Managing bleeding patients in cardiac surgery is a unique and constantly evolving challenge. Increasingly more complex procedures associated with predictable and sometimes unpredictable bleeding are performed. This is further compounded by increased use of mechanical perfusion devices that require anticoagulation, or just a general increase in the use of potent antiplatelet agents (sometimes with unpredictable effect) or newer classes of anticoagulants. Transfusion algorithms can be useful, but given the dynamic environment, the time it takes to obtain coagulation results, order appropriate products and administer them may be too long, forcing clinicians to rely on intuition and empiric treatment. It can be challenging to distinguish between surgical bleeding and coagulopathy.
How best to manage clinical bleeding through targeted blood product utilization remains controversial. To assist with complex decision-making, there is a rapidly expanding market for user friendly point of care (POC) coagulation monitors. But despite bold marketing, they are not widely available and their clinical impact at this stage is uncertain. In addition, although perioperative therapies (such as factor concentrates) are having a major impact in rapidly reversing severe coagulopathy, some carry a risk for arterial and venous thrombotic complications and there are no clear guidelines on their use in cardiac surgery.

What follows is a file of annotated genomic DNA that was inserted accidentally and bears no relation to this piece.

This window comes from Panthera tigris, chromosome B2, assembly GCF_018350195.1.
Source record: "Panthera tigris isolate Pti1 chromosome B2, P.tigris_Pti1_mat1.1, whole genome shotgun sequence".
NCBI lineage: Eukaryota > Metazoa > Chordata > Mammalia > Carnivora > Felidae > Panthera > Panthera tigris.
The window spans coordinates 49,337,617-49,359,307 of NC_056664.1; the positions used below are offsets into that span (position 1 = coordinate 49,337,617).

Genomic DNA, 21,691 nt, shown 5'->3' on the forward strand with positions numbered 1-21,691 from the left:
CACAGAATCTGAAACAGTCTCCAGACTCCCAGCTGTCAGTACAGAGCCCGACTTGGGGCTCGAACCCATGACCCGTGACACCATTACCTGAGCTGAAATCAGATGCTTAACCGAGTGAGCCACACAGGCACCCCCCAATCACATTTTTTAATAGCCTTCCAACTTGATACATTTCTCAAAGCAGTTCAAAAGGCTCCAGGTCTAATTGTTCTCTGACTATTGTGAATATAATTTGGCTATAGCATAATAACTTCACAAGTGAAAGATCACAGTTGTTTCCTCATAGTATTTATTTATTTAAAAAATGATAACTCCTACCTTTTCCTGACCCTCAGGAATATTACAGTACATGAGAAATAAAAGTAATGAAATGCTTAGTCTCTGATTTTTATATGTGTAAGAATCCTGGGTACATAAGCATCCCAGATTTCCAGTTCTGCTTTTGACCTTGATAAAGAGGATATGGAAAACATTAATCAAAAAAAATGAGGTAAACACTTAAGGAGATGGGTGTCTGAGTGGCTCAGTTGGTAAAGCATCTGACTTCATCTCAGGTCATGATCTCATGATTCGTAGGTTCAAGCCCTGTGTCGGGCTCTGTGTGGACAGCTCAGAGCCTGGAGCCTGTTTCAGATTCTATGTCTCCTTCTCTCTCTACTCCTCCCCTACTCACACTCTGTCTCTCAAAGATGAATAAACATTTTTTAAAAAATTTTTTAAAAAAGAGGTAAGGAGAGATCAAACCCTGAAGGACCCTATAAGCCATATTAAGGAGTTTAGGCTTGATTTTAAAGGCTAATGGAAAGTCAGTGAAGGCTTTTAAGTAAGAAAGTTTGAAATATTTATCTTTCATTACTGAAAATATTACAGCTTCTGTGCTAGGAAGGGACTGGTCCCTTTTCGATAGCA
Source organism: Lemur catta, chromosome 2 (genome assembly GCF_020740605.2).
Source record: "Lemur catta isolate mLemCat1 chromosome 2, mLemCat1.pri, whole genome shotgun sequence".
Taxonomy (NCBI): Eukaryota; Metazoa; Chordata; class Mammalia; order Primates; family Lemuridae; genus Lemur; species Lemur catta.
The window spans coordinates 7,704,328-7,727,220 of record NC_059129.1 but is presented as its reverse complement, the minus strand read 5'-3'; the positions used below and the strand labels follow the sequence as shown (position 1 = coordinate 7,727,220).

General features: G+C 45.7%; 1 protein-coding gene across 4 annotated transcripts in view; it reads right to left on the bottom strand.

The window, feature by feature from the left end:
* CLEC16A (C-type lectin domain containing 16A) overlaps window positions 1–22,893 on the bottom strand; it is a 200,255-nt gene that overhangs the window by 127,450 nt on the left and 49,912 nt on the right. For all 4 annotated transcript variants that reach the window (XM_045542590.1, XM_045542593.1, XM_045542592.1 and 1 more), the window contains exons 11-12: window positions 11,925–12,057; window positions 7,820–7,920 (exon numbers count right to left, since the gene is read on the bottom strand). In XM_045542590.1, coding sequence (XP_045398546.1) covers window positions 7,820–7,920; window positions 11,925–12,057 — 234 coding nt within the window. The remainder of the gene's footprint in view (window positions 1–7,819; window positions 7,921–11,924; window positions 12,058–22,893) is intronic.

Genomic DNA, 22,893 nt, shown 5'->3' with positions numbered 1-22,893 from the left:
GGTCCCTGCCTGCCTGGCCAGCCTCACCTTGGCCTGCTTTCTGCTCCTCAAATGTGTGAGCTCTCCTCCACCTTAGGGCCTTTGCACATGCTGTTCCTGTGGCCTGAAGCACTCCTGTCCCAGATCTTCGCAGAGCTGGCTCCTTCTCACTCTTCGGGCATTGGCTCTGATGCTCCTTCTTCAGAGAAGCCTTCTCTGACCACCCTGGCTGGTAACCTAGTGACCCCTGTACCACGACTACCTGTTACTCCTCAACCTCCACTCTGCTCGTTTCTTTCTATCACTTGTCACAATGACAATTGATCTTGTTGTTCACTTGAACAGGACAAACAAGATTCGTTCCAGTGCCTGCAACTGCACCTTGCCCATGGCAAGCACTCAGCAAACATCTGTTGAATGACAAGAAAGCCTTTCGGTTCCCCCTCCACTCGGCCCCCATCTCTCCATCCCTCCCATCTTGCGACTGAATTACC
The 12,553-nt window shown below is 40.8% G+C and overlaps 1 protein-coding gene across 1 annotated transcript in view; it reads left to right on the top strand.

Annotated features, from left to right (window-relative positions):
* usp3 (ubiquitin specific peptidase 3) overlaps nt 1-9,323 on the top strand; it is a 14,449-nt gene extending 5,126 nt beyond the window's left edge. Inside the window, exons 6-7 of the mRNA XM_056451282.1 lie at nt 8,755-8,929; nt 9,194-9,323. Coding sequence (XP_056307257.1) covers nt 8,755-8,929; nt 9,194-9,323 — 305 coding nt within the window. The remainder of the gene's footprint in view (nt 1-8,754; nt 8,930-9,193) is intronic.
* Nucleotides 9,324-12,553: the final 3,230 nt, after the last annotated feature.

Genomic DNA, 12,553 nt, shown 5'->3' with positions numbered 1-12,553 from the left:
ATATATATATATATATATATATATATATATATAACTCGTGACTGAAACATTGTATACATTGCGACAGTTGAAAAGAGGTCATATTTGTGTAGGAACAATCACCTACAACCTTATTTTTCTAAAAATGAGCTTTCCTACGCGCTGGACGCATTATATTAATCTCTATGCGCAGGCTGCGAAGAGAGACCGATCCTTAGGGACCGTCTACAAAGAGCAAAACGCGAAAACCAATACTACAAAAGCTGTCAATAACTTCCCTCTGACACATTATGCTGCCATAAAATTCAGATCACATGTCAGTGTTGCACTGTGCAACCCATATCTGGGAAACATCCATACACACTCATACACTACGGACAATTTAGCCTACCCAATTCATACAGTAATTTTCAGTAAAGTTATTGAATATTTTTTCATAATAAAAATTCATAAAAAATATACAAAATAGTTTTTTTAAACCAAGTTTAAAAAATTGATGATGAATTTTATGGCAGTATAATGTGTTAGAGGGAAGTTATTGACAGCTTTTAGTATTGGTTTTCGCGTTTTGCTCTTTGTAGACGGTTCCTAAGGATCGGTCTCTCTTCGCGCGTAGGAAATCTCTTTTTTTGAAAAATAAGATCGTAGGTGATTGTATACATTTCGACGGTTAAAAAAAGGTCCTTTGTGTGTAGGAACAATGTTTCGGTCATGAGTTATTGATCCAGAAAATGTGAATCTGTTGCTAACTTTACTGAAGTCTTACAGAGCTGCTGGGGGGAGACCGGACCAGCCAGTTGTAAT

Of the three speakers in this session, one will be a transfusion medicine specialist addressing specific issues in blood product ordering and utilization in cardiac surgery; the second, a cardiac anesthesiologist who will discuss challenges in the operating room in mediating decisions about laboratory test results and ordering of blood products; the third will be specialist in coagulation and point of care (POC) testing.
Debate the major decisional challenges in managing bleeding in the operating room in cardiac surgery.
Discuss controversies in blood product utilization and perioperative therapies in cardiac surgery.
Assess challenges in point of care coagulation testing in cardiac surgery.
MD, PhD, MPH, MFA, MMHC, JD, FCAP, FASCP,
Professor of Pathology & Medical Education, Co-Director, Transfusion Medicine,